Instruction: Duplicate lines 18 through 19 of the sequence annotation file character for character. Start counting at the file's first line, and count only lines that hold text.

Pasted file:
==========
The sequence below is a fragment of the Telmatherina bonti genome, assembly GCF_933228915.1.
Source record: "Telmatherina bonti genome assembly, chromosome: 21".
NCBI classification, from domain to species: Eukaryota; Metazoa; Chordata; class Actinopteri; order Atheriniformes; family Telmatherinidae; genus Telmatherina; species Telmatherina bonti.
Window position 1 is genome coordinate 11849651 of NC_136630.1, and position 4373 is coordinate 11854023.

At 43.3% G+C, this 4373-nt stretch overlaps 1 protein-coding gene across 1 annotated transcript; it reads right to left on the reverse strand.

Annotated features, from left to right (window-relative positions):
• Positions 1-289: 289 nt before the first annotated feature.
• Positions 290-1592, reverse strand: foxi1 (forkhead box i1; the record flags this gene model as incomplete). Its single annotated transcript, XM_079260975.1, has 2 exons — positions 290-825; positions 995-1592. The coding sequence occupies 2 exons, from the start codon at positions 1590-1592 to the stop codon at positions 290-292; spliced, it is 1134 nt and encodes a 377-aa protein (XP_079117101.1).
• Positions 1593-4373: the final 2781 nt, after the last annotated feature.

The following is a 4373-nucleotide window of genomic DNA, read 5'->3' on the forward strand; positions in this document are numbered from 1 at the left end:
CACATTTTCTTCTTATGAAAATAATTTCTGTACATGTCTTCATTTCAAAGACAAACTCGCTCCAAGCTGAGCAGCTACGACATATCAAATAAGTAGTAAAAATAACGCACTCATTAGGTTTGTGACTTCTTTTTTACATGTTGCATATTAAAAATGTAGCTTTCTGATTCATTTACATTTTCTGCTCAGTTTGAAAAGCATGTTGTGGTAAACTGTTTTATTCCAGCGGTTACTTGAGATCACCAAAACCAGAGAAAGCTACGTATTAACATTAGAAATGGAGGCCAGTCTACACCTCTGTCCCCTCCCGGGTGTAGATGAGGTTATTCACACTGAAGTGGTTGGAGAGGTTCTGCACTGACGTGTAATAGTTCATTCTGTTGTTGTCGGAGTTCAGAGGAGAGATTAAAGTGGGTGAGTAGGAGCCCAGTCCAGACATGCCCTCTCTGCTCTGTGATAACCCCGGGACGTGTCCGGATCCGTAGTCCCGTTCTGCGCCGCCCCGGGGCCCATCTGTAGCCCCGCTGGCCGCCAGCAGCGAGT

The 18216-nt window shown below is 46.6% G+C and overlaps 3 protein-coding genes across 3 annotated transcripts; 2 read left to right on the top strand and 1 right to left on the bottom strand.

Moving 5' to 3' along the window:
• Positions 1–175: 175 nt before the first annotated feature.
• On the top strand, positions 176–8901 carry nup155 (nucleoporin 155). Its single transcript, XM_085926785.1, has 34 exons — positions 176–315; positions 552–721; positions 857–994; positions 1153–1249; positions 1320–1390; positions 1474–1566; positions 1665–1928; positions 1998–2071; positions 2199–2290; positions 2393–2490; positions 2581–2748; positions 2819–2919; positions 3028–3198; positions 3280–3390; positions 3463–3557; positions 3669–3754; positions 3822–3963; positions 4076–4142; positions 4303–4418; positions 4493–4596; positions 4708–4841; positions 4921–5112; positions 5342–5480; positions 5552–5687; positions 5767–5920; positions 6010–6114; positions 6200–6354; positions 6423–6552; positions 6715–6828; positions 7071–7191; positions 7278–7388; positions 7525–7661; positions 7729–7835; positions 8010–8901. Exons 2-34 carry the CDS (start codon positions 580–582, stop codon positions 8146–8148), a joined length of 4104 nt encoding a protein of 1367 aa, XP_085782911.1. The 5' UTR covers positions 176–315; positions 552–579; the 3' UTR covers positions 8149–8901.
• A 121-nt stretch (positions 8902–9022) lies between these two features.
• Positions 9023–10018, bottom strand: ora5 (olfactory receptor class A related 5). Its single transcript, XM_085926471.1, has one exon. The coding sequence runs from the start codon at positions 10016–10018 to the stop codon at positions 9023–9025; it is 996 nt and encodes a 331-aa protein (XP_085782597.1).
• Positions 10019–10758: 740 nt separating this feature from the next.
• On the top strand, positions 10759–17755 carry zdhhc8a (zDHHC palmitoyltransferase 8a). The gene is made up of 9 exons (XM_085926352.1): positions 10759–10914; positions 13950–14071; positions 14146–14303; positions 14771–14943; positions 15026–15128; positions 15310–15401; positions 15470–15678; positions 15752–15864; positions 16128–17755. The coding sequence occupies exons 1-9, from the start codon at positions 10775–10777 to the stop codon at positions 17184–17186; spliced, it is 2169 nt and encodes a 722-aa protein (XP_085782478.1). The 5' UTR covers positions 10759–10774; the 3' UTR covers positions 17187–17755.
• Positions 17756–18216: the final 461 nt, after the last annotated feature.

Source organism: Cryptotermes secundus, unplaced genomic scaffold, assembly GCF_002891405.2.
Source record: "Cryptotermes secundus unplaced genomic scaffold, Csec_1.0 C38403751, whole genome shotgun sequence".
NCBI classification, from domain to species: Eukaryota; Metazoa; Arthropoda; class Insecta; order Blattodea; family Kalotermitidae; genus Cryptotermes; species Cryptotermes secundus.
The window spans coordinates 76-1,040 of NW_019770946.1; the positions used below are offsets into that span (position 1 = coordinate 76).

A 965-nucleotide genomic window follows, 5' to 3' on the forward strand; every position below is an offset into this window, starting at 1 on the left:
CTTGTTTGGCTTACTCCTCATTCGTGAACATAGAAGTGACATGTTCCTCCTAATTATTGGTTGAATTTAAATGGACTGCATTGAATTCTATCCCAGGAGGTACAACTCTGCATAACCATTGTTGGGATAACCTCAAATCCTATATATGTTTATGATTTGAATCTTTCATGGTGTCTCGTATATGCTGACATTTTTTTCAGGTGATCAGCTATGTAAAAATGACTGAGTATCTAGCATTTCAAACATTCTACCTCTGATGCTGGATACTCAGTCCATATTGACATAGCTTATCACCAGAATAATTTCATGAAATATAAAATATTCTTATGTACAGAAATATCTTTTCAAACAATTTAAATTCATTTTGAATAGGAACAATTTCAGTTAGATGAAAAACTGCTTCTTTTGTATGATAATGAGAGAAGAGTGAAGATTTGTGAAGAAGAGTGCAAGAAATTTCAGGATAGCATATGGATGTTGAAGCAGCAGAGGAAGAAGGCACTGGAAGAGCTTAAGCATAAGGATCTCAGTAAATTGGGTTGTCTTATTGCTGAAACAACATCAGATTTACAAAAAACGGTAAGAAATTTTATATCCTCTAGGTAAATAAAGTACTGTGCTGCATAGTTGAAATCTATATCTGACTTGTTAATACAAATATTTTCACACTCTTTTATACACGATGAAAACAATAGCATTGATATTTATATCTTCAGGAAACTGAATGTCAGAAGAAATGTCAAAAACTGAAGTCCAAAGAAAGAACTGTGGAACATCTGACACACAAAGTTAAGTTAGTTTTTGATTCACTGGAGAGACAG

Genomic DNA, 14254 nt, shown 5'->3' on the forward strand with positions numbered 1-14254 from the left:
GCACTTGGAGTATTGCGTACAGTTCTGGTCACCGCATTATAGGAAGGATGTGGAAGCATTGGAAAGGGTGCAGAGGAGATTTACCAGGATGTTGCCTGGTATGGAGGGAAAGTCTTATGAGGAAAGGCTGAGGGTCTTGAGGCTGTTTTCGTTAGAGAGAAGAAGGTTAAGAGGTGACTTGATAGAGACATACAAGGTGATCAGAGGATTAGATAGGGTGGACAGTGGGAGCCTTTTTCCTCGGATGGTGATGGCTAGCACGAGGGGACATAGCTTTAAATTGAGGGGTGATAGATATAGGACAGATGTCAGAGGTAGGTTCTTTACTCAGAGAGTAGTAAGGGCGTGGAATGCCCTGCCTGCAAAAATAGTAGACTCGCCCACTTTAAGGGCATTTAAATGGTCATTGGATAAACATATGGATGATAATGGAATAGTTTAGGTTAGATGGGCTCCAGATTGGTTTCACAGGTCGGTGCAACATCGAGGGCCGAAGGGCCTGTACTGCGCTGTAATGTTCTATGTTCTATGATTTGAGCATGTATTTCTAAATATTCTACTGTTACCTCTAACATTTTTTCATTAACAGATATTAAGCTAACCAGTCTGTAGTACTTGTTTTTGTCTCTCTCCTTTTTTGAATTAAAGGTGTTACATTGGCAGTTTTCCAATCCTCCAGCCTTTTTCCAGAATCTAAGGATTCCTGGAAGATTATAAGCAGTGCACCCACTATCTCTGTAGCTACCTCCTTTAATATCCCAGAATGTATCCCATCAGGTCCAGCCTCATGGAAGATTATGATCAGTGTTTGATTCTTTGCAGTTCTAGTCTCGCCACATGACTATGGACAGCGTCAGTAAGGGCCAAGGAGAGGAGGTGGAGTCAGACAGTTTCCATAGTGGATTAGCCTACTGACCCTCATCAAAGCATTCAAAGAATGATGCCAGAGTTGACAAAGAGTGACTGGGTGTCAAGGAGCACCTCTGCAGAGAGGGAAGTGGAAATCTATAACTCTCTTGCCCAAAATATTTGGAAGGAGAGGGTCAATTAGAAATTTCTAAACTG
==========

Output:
• Positions 10019–10758: 740 nt separating this feature from the next.
• On the top strand, positions 10759–17755 carry zdhhc8a (zDHHC palmitoyltransferase 8a). The gene is made up of 9 exons (XM_085926352.1): positions 10759–10914; positions 13950–14071; positions 14146–14303; positions 14771–14943; positions 15026–15128; positions 15310–15401; positions 15470–15678; positions 15752–15864; positions 16128–17755. The coding sequence occupies exons 1-9, from the start codon at positions 10775–10777 to the stop codon at positions 17184–17186; spliced, it is 2169 nt and encodes a 722-aa protein (XP_085782478.1). The 5' UTR covers positions 10759–10774; the 3' UTR covers positions 17187–17755.